March 3, 2002
Dear NPR News,
As if working for a script, Linda Gradstein (a reporter who has for
years been accepting thousands of dollars in unethical payments from
Zionist groups) included in her report for Weekend Edition Saturday
about the suicide bombing in Jerusalem all elements which I
accurately predicted the day before the bombing occurred--the report
began with a wailing siren, then sounds from the street, a graphic
description of the scene and an interview with a traumatized
eyewitness. Exactly the kind of immediate, visceral reporting that
Gradstein almost never does for Palestinians and cannot possibly do
since she rarely ventures into the occupied territories.
But luckily there is Peter Kenyon, who seems to be picking up where
Jennifer Ludden left off. His report from Balata refugee camp on
Weekend Edition Sunday was really excellent work--thank you.
It is nevertheless unfortunate that while NPR has the capability to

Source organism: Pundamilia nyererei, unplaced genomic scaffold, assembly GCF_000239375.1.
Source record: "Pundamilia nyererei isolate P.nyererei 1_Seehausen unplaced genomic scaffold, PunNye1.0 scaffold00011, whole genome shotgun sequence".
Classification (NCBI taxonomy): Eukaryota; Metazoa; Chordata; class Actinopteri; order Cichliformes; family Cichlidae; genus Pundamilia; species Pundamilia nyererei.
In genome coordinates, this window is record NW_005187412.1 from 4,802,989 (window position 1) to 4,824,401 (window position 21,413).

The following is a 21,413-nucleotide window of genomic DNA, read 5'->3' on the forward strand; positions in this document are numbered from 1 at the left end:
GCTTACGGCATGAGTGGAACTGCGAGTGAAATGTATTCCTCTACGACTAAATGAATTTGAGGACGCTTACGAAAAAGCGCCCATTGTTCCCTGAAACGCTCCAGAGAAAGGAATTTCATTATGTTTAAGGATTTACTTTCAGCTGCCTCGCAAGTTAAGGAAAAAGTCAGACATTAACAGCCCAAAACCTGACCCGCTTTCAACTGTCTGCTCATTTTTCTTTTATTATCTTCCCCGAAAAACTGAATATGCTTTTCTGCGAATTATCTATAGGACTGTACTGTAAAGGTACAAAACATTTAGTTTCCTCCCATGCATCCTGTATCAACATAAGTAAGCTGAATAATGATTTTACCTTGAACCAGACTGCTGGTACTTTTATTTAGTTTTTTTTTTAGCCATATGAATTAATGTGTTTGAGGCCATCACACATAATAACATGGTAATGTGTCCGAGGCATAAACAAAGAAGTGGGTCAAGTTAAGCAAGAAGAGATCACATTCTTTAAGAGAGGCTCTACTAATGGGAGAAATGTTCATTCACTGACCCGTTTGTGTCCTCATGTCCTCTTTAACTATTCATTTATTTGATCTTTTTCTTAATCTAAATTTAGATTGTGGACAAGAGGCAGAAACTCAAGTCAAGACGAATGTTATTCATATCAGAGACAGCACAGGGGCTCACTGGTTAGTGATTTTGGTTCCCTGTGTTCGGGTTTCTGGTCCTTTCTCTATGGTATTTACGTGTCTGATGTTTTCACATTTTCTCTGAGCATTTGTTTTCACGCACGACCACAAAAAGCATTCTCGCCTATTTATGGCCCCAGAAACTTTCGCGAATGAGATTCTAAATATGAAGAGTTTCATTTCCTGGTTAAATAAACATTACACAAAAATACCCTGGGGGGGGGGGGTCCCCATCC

report from the scene of an event in West Jerusalem immediately, it
apparently takes days to get to the scene of an Israeli attack on
Palestinians in the occupied territories.
Kenyon's report, while excellent, came days after the Israeli attack
began. Similarly, it took Kenyon a full week to file a report from
Rafah refugee in Gaza when Israel demolished dozens of houses there
in early January.
What Kenyon's reports show is that NPR can do excellent reports on
the experience of Palestinians under occupation when the commitment
to do so is there. Too often, however, it has not been.